3D Printing Process: A Comprehensive Guide [2023]

This illustration depicted a three-dimensional (3D), computer-generated image, of a number of diplococcal, Gram-negative, Neisseria meningitidis, bacteria. The artistic recreation was based upon scanning electron microscopic (SEM) imagery.

If you've been fascinated by the incredible things you've seen printed with a 3D printer, from toys to intricate jewelry, you might have been curious about how the 3D printing process works. In this comprehensive guide, we’ll give you an overview of everything you need to know about the 3D printing process including the different types of 3D printers, materials available, and their pros and cons.

Table of Contents

  1. Introduction
  2. How 3D Printing Works
    1. Fused Deposition Modeling (FDM)
    2. Stereolithography (SLA)
    3. Digital Light Processing (DLP)
    4. Selective Laser Sintering (SLS)
    5. Material Jetting
    6. Binder Jetting
  3. Types of Materials
    1. Thermoplastics
    2. Thermosetting polymers
    3. Metals
    4. Ceramics
  4. Printing Guidelines
    1. Layer Height
    2. Infill
    3. Supports
    4. Bridging
  5. Post-processing
    1. Sanding
    2. Polishing
    3. Painting
    4. Chemical Treatments
  6. Applications of 3D Printing
    1. Healthcare
    2. Architecture
    3. Manufacturing
    4. Aerospace and Defense
    5. Automotive
    6. Consumer Goods
    7. Entertainment
    8. Art and Fashion
  7. Frequently Asked Questions
    1. Is 3D-printed material as strong as injection-molded ones?
    2. What is the accuracy of 3D printing?
    3. Can 3D printers actually print food?
    4. Can you print with recycled materials?
    5. What are the software requirements for 3D printing?
  8. Quick Tips and Facts
  9. Final Thoughts


3D Printing has come a long way from its inception in the 1980s when the first stereolithography machine came into existence. Since then, there has been an explosion in the number of printers and materials available.

Simply put, 3D printing is the process of creating objects from a digital file. The object is created layer by layer, and each layer is a replica of the previous layer, building up a three-dimensional object, with the help of a 3D printer. This process opens up all sorts of possibilities ranging from rapid prototyping to the printing of parts for industrial uses.

How 3D Printing Works

There are several types of 3D printing technologies such as Fused Deposition Modeling (FDM), Stereolithography (SLA), Digital Light Processing (DLP), Selective Laser Sintering (SLS), Material Jetting, and Binder Jetting. In this section, let’s delve into each of these technologies.

Fused Deposition Modeling (FDM)

Fused Deposition Modeling is the most common type of 3D printing technology that is used for the creation of concept models and designs.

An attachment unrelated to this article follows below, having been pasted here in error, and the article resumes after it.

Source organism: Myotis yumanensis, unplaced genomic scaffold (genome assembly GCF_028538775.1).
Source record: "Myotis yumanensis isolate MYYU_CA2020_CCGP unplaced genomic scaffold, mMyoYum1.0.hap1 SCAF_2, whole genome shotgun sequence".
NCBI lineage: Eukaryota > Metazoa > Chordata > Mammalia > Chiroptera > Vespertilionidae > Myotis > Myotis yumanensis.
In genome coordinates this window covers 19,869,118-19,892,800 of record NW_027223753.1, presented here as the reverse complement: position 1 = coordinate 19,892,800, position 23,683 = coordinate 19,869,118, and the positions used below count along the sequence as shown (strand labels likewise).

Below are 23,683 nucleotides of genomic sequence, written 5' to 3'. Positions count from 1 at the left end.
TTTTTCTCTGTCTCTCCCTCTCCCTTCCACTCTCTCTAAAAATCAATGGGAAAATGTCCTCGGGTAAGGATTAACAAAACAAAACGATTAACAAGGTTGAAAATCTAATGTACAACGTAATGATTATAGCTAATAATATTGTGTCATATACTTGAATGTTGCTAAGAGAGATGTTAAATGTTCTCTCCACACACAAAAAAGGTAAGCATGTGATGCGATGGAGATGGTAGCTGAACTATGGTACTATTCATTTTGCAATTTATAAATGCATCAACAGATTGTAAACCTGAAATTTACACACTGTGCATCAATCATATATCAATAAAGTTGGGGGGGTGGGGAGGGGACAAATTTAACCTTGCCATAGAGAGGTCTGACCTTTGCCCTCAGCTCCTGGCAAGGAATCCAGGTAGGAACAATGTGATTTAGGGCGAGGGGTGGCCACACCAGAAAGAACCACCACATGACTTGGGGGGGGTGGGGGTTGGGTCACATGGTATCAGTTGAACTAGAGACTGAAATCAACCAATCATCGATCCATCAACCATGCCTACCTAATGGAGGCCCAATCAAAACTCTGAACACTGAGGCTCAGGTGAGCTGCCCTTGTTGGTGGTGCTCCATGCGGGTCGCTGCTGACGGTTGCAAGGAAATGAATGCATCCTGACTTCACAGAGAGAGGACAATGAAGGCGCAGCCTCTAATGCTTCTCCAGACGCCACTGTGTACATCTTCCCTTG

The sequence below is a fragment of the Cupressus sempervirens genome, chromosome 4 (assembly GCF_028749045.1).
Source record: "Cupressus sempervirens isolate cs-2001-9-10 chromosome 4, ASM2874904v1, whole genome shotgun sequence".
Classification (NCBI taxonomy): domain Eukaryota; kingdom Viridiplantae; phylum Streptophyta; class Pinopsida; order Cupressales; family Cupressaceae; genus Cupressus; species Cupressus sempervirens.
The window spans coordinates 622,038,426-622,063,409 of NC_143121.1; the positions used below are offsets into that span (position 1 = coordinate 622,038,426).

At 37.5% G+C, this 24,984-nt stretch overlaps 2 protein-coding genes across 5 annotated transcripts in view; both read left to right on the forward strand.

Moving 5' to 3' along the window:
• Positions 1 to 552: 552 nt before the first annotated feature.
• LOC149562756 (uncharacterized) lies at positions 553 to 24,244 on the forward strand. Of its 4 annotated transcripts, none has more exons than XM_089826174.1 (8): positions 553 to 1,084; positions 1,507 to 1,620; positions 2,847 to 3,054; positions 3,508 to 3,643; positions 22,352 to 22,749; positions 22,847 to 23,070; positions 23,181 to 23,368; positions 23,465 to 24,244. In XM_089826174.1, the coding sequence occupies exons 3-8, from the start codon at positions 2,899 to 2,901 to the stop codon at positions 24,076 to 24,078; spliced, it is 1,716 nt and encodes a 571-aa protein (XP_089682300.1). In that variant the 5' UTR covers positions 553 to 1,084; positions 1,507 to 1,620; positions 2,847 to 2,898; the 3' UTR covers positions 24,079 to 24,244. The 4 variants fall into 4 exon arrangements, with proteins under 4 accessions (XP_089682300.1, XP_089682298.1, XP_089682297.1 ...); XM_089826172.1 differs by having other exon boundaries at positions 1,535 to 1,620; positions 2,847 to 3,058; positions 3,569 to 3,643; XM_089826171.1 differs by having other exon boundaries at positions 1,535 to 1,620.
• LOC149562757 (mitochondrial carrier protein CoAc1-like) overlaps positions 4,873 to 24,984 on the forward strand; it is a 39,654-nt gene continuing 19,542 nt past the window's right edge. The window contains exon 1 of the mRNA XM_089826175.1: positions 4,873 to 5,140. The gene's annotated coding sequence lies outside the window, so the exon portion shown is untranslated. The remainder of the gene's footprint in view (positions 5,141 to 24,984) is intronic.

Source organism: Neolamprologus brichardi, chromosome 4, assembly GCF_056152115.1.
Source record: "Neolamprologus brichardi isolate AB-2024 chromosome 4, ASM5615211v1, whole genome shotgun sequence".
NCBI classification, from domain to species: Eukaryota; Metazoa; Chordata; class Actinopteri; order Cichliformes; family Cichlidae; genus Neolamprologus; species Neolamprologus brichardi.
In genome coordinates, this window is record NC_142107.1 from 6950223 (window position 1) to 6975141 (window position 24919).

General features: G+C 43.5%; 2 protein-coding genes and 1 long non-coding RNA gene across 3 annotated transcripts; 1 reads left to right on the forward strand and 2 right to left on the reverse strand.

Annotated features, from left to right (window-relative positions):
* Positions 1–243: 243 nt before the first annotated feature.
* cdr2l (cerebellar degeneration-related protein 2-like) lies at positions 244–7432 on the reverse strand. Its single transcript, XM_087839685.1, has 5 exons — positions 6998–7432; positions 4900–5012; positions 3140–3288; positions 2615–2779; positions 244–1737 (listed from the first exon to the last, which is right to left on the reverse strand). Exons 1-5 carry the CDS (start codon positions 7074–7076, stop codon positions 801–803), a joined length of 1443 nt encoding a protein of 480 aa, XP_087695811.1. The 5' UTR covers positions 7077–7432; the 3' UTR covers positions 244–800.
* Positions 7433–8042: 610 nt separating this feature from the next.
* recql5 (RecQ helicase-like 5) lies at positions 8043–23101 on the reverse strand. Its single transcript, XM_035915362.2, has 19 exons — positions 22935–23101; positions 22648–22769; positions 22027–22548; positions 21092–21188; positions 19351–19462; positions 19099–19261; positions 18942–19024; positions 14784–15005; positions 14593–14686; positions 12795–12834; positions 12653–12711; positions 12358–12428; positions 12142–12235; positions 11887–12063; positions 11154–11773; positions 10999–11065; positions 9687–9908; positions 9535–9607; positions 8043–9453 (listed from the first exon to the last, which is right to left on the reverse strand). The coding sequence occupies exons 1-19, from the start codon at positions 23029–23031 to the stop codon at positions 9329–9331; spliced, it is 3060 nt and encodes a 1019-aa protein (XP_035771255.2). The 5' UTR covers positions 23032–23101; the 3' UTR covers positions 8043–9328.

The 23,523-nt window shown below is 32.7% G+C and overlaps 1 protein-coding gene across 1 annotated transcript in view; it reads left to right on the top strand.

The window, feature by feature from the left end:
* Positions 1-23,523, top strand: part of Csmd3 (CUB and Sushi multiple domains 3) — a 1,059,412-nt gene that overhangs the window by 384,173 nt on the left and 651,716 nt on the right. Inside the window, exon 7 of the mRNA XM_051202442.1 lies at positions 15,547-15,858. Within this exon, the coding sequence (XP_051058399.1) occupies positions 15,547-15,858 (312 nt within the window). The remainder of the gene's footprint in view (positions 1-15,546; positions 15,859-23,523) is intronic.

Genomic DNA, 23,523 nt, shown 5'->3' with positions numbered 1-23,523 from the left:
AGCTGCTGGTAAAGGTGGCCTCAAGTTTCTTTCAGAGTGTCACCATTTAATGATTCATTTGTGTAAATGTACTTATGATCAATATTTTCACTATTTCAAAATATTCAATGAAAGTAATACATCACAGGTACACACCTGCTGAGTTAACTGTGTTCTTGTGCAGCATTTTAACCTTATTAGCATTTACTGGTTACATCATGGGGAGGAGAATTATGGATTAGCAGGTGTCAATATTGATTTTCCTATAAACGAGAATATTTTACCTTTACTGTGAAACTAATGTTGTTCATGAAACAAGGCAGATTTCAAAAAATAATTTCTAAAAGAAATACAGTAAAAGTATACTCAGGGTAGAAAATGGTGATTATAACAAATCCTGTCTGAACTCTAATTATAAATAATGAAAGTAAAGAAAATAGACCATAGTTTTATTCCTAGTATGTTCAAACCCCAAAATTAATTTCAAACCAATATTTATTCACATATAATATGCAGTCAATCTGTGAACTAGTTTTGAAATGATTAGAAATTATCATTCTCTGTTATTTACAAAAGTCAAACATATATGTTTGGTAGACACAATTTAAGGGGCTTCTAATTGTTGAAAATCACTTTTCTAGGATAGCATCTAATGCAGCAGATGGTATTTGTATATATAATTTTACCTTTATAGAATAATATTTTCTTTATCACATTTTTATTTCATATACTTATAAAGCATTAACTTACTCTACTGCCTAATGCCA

In FDM, the printer melts material and lays it down layer by layer until it reaches the final height. The melted material extrudes through a nozzle of the printer, and the printer's computer coordinates movement of the nozzle in a pattern that is parallel to the layer below.


  • Cheap
  • User-friendly, perfect for beginners
  • A wide variety of materials available


  • Finished product not of high quality
  • Slow process

Some of the popular FDM printers available in the market include MakerBot, Lulzbot, and Flashforge.

Stereolithography (SLA)

Stereolithography is a process that is used to create high-quality prototypes and models for the aviation, automotive, and various other industries.


  • Extremely detailed and accurate
  • Smooth and high-quality finish
  • Fast and efficient process


  • Expensive
  • Limited material options

Some of the popular SLA printers include Formlabs, Peopoly, and ANYCUBIC.

Digital Light Processing (DLP)

DLP is highly similar to SLA printing in that it uses a UV light source to cure the resin layer by layer. However, instead of using a laser to trace out the pattern of the layer, DLP uses a projector to project the image of an entire layer onto the liquid resin.


  • Fast print times
  • High levels of accuracy
  • Can create intricate designs


  • High costs
  • Not suitable for larger builds
  • Similar to SLA in materials

Some popular DLP printers include Creality, Anycubic, and Phrozen.

Selective Laser Sintering (SLS)

Selective Laser Sintering is a technology that uses a high-powered laser to melt the powder material layer by layer. The powder material gets distributed on the build platform in a thin and even layer with the help of a roller.


  • No support structures required
  • Can produce extremely complex parts


  • Expensive to purchase and operate
  • Limited material selection

The most popular SLS printers include Sinterit and Sintratec.

Material Jetting

Material jetting prints objects by spraying droplets of photo-polymer through multiple small nozzles onto the build platform. This technology prints with high accuracy and definition, allowing for print-in-place hinges, interlocking parts, and gears.


  • Highly accurate
  • Multiple materials can be printed into the same object
  • Superior surface finish


  • High maintenance costs

Some popular material jetting printers include Stratasys, 3D Systems, and PolyJet.

Binder Jetting

Binder jetting is a powder bed 3D printing technology like SLS, except instead of laser bonding the powders together, the printer uses a liquid binder to glue the powders together.